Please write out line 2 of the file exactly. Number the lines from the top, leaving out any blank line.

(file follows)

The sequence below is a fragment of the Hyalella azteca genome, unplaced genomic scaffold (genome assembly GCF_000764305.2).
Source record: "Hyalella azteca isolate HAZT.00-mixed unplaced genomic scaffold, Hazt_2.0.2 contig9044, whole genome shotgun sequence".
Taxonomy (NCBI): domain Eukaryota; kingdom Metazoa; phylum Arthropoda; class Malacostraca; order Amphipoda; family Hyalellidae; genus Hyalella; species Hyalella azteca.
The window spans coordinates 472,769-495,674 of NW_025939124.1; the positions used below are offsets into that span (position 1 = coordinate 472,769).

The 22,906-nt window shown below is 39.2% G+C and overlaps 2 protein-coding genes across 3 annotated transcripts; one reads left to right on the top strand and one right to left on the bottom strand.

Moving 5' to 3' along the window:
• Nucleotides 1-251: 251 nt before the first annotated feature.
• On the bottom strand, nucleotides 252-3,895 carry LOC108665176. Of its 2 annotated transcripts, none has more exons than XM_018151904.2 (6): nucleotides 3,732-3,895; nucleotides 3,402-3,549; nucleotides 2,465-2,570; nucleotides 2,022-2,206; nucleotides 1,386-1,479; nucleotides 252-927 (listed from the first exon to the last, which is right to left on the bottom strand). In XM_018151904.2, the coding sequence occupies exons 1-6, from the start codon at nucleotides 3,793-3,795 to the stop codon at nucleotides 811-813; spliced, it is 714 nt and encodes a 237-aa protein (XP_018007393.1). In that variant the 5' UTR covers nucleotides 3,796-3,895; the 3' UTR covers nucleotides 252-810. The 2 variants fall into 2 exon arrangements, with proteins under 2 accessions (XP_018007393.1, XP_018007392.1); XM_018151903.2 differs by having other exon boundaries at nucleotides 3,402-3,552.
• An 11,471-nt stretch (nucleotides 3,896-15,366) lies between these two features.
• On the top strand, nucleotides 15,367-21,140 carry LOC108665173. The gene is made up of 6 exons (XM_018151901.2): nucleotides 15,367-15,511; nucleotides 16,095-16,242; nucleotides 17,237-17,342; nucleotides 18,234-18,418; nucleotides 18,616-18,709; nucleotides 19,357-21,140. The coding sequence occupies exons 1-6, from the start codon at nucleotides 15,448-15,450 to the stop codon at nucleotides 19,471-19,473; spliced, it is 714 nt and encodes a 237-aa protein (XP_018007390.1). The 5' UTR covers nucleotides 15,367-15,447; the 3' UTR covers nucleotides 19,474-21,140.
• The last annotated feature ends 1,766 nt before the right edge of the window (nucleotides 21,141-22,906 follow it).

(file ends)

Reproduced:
Source record: "Hyalella azteca isolate HAZT.00-mixed unplaced genomic scaffold, Hazt_2.0.2 contig9044, whole genome shotgun sequence".